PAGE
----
One of the challenges with commercial potato is that it is autotetraploid, meaning the genome is organized in groups of four homologous chromosomes rather than homologous pairs. The Endelman group has developed several tools to facilitate molecular breeding in autotetraploids, including software to determine allele dosage for SNP array and GBS markers, software for genome-wide association analysis, and methods to partition genetic variance. In 2018 UW-Madison became the first potato breeding program in North America to implement genomic selection, based on a training set of 570 clones.

Endelman has been active in training students and postdocs at UW-Madison. He teaches an undergraduate course on “Genetically Modified Crops” and graduate courses on genetic mapping, polyploid genetics, and selection theory. One MS student, one PhD student, and three postdocs have been trained in his lab so far, and he has served on the thesis committee of 14 other graduate students.

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Colquhoun named Friday Chair for Vegetable Production Research

Jed Colquhoun, professor of horticulture, was recently named the Friday Chair for Vegetable Production Research. Colquhoun’s research focuses on developing integrated pest management strategies and quantifying on-farm sustainability measures that can be communicated to those looking for more information about where their food comes from. He has served in a number of leadership positions in CALS including interim associate dean for extension and outreach and interim agriculture program director.

The Friday Chair for Vegetable Production Research was established by Mr. Fritz Friday, owner and CEO of the Friday Canning Corporation in New Richmond, Wisconsin. The chair is awarded to a faculty member in CALS who demonstrates outstanding research and service in the area of vegetable production. The chair provides the recipient with an annual research allocation of $30,000 that can be used in support of research activities, including supplies, equipment, research assistants, publications, and other activities that enhance the work of the faculty member and his or her interaction with the vegetable industry. The appointment is for a five-year term.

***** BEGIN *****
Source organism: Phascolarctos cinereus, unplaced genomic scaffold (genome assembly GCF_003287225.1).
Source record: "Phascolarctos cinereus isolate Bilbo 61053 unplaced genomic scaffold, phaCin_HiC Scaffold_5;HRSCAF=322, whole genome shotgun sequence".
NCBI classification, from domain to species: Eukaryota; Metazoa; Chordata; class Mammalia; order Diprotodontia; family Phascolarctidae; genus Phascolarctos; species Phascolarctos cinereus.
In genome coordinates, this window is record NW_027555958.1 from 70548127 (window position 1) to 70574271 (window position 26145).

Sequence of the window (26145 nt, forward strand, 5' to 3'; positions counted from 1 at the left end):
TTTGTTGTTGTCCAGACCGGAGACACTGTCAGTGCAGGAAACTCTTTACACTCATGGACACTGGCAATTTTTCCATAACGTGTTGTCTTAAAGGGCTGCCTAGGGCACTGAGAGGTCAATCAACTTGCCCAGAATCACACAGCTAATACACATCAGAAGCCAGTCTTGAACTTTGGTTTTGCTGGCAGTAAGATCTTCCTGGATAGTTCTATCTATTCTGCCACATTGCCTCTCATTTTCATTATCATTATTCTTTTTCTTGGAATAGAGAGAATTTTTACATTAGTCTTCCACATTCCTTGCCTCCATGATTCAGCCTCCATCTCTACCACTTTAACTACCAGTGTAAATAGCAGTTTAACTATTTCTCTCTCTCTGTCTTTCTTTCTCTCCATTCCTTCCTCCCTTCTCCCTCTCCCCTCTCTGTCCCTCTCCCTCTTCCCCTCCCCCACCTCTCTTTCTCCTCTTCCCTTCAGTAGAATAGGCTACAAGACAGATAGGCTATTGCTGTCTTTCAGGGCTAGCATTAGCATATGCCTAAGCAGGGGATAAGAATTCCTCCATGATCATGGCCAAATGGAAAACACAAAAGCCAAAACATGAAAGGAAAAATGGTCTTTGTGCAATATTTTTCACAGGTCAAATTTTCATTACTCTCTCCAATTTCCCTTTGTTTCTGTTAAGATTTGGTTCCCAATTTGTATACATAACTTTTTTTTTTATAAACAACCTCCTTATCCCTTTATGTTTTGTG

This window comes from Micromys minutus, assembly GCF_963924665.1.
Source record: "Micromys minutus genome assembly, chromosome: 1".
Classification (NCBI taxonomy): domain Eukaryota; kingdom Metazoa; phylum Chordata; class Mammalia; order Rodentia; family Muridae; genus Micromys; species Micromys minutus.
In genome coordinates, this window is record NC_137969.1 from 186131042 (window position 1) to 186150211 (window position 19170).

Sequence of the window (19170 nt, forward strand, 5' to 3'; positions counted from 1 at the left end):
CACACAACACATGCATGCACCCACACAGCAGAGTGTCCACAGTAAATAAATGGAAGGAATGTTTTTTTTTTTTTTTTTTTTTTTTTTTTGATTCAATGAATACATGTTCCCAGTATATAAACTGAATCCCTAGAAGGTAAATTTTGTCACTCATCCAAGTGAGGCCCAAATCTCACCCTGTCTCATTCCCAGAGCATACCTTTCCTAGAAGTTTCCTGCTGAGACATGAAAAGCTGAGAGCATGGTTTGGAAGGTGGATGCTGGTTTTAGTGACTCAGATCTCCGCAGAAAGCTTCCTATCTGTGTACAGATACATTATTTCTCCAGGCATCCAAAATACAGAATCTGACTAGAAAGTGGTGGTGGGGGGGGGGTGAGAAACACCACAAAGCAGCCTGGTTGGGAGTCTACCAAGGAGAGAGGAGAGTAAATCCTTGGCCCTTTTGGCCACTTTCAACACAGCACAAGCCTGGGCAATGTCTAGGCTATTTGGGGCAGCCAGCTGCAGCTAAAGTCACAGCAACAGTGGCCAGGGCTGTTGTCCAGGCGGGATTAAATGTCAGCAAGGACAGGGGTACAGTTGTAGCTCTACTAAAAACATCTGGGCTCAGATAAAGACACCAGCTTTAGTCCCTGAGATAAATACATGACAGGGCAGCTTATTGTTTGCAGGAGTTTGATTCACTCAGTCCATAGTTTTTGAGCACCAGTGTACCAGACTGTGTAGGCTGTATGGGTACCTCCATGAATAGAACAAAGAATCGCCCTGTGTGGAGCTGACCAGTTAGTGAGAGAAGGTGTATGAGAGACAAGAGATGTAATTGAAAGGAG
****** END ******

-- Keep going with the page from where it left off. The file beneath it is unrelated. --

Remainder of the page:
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The Corner Table podcast: Farm to Flavor

Sometimes, what farmers want and what chefs want lines up perfectly.

A sweet pepper with rounded shoulders, like a Carmen Italian frying pepper, is easier for a cook to chop up than a bell with a bowl shape at the top around the stem. Farmers like rounded shoulders too — when it rains, water will run off the sides instead of collecting in that bowl and encouraging rot.

Plant breeders can make these kinds of adjustments if they know which ones to look for, and that’s where the Seed to Kitchen project comes in. This week on the podcast, we’re talking to Solveig Hanson, a beet researcher at the University of Wisconsin-Madison, and Julie Dawson, an assistant professor in the Department of Horticulture who founded the Seed to Kitchen Collaborative.

Listen to the podcast & read the rest of the story here.

Building the perfect beet: Seed to Kitchen brings chefs, farmers and plant breeders to the table

Solveig Hanson wants to make a flavor wheel for beets.